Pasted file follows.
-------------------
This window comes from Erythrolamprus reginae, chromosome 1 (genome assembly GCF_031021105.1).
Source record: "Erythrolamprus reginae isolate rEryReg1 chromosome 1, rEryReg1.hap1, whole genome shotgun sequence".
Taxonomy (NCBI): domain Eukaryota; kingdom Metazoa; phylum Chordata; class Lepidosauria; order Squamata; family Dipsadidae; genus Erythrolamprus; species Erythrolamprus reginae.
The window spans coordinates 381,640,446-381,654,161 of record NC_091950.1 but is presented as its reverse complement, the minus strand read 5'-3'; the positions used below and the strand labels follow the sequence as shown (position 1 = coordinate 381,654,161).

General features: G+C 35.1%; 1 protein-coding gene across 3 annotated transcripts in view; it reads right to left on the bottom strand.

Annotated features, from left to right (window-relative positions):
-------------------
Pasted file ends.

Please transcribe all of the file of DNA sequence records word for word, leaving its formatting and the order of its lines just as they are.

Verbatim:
This window comes from Erythrolamprus reginae, chromosome 1 (genome assembly GCF_031021105.1).
Source record: "Erythrolamprus reginae isolate rEryReg1 chromosome 1, rEryReg1.hap1, whole genome shotgun sequence".
Taxonomy (NCBI): domain Eukaryota; kingdom Metazoa; phylum Chordata; class Lepidosauria; order Squamata; family Dipsadidae; genus Erythrolamprus; species Erythrolamprus reginae.
The window spans coordinates 381,640,446-381,654,161 of record NC_091950.1 but is presented as its reverse complement, the minus strand read 5'-3'; the positions used below and the strand labels follow the sequence as shown (position 1 = coordinate 381,654,161).

General features: G+C 35.1%; 1 protein-coding gene across 3 annotated transcripts in view; it reads right to left on the bottom strand.

Annotated features, from left to right (window-relative positions):